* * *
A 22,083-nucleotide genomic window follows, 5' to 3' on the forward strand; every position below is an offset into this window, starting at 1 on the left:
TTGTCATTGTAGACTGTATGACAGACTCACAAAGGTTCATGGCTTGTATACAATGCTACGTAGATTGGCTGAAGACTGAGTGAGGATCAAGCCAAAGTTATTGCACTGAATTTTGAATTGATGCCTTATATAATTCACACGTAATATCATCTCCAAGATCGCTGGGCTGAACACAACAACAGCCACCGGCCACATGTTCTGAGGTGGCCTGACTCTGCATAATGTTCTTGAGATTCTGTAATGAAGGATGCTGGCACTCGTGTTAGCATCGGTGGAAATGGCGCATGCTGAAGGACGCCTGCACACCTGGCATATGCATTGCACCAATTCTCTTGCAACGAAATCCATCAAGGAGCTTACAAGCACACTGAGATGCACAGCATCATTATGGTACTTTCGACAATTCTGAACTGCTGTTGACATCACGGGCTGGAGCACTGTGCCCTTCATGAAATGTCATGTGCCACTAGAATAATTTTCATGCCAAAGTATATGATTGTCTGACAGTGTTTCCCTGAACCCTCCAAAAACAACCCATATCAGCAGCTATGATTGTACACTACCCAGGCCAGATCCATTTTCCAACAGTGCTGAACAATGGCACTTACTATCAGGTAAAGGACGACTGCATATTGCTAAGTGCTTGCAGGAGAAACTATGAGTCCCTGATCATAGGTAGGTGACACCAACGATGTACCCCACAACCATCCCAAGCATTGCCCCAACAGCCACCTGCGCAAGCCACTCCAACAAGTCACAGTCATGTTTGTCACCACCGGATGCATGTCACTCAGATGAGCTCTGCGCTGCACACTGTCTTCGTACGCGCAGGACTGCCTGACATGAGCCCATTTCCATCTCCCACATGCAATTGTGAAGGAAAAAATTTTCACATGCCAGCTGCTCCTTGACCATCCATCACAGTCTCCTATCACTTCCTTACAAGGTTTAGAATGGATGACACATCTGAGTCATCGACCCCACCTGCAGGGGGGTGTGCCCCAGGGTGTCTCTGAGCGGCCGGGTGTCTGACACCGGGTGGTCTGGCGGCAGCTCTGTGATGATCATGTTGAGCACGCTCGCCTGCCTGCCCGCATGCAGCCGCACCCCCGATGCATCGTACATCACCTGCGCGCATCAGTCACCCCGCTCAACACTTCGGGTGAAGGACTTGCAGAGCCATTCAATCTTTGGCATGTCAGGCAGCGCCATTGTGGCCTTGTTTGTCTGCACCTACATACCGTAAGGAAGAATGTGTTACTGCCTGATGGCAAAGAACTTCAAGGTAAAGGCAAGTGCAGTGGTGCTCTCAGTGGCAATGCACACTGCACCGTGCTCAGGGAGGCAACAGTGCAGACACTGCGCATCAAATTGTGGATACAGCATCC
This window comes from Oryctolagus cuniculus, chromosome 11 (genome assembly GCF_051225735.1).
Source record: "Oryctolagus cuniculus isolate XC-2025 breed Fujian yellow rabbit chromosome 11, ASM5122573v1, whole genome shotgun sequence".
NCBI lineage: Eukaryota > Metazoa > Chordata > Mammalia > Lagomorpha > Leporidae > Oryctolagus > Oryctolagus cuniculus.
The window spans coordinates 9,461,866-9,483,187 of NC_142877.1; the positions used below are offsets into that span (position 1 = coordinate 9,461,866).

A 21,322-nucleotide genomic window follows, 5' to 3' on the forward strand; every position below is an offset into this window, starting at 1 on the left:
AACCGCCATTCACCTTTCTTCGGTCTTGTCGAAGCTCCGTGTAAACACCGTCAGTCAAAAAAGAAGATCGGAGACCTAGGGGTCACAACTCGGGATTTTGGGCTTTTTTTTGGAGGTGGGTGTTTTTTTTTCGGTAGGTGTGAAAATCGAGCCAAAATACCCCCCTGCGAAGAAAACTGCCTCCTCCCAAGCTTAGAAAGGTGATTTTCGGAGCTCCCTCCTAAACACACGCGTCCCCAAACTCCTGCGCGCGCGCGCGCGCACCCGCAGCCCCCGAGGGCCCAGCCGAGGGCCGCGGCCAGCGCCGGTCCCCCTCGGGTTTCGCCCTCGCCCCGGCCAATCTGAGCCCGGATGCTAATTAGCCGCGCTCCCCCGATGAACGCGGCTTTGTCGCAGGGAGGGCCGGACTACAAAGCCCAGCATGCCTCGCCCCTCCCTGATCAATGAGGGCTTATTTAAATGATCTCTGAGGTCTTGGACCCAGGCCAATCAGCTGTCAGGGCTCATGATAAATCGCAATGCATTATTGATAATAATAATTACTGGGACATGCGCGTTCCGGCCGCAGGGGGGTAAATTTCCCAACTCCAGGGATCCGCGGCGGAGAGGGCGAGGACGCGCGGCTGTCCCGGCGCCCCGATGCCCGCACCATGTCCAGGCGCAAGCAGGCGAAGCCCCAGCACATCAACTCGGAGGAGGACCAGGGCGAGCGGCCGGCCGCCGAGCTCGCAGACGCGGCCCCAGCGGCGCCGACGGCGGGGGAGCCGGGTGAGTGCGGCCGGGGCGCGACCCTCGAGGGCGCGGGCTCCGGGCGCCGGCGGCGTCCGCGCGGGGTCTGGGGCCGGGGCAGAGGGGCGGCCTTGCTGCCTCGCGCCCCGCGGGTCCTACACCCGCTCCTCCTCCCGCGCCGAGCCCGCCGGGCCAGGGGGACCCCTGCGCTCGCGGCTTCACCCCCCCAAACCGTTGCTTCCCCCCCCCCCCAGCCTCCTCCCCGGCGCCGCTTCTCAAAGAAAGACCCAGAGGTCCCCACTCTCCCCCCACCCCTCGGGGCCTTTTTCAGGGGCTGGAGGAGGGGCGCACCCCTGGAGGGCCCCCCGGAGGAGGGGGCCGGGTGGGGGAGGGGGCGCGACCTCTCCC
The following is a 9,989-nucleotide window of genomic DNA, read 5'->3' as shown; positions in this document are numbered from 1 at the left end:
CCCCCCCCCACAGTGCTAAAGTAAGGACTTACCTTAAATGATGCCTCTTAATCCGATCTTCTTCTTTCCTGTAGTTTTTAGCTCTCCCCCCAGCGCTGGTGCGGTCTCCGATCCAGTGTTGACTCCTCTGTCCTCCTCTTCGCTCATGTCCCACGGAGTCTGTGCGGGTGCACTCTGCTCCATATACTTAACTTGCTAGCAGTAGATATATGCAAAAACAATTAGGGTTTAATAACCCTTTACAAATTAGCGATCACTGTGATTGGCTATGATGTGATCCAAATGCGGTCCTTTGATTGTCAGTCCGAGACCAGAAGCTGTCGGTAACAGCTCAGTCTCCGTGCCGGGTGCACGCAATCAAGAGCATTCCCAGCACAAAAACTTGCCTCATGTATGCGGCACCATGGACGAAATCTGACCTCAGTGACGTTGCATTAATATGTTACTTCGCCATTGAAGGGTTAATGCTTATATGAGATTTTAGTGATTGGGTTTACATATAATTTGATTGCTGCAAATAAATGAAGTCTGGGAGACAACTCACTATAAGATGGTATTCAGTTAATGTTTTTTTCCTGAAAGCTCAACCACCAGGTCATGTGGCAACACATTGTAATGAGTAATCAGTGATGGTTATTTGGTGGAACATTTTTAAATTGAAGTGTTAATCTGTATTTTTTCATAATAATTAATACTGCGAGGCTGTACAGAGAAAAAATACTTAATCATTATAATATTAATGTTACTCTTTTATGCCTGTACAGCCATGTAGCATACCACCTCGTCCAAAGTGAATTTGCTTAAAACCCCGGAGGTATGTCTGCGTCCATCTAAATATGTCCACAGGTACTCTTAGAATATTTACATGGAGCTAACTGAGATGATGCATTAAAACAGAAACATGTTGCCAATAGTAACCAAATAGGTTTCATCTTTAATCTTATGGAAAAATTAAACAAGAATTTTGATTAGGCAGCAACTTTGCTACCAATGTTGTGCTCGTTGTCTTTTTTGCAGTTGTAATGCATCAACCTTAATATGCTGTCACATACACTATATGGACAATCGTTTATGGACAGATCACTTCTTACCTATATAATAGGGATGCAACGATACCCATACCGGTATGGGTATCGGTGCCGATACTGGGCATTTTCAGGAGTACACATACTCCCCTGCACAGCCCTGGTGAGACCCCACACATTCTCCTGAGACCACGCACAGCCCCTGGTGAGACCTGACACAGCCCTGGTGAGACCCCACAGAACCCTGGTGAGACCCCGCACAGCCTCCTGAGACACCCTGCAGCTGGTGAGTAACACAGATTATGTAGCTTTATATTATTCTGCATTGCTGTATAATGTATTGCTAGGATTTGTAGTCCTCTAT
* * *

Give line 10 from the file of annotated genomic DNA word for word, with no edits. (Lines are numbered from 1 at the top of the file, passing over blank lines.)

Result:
CCCCCCCCCACAGTGCTAAAGTAAGGACTTACCTTAAATGATGCCTCTTAATCCGATCTTCTTCTTTCCTGTAGTTTTTAGCTCTCCCCCCAGCGCTGGTGCGGTCTCCGATCCAGTGTTGACTCCTCTGTCCTCCTCTTCGCTCATGTCCCACGGAGTCTGTGCGGGTGCACTCTGCTCCATATACTTAACTTGCTAGCAGTAGATATATGCAAAAACAATTAGGGTTTAATAACCCTTTACAAATTAGCGATCACTGTGATTGGCTATGATGTGATCCAAATGCGGTCCTTTGATTGTCAGTCCGAGACCAGAAGCTGTCGGTAACAGCTCAGTCTCCGTGCCGGGTGCACGCAATCAAGAGCATTCCCAGCACAAAAACTTGCCTCATGTATGCGGCACCATGGACGAAATCTGACCTCAGTGACGTTGCATTAATATGTTACTTCGCCATTGAAGGGTTAATGCTTATATGAGATTTTAGTGATTGGGTTTACATATAATTTGATTGCTGCAAATAAATGAAGTCTGGGAGACAACTCACTATAAGATGGTATTCAGTTAATGTTTTTTTCCTGAAAGCTCAACCACCAGGTCATGTGGCAACACATTGTAATGAGTAATCAGTGATGGTTATTTGGTGGAACATTTTTAAATTGAAGTGTTAATCTGTATTTTTTCATAATAATTAATACTGCGAGGCTGTACAGAGAAAAAATACTTAATCATTATAATATTAATGTTACTCTTTTATGCCTGTACAGCCATGTAGCATACCACCTCGTCCAAAGTGAATTTGCTTAAAACCCCGGAGGTATGTCTGCGTCCATCTAAATATGTCCACAGGTACTCTTAGAATATTTACATGGAGCTAACTGAGATGATGCATTAAAACAGAAACATGTTGCCAATAGTAACCAAATAGGTTTCATCTTTAATCTTATGGAAAAATTAAACAAGAATTTTGATTAGGCAGCAACTTTGCTACCAATGTTGTGCTCGTTGTCTTTTTTGCAGTTGTAATGCATCAACCTTAATATGCTGTCACATACACTATATGGACAATCGTTTATGGACAGATCACTTCTTACCTATATAATAGGGATGCAACGATACCCATACCGGTATGGGTATCGGTGCCGATACTGGGCATTTTCAGGAGTACACATACTCCCCTGCACAGCCCTGGTGAGACCCCACACATTCTCCTGAGACCACGCACAGCCCCTGGTGAGACCTGACACAGCCCTGGTGAGACCCCACAGAACCCTGGTGAGACCCCGCACAGCCTCCTGAGACACCCTGCAGCTGGTGAGTAACACAGATTATGTAGCTTTATATTATTCTGCATTGCTGTATAATGTATTGCTAGGATTTGTAGTCCTCTAT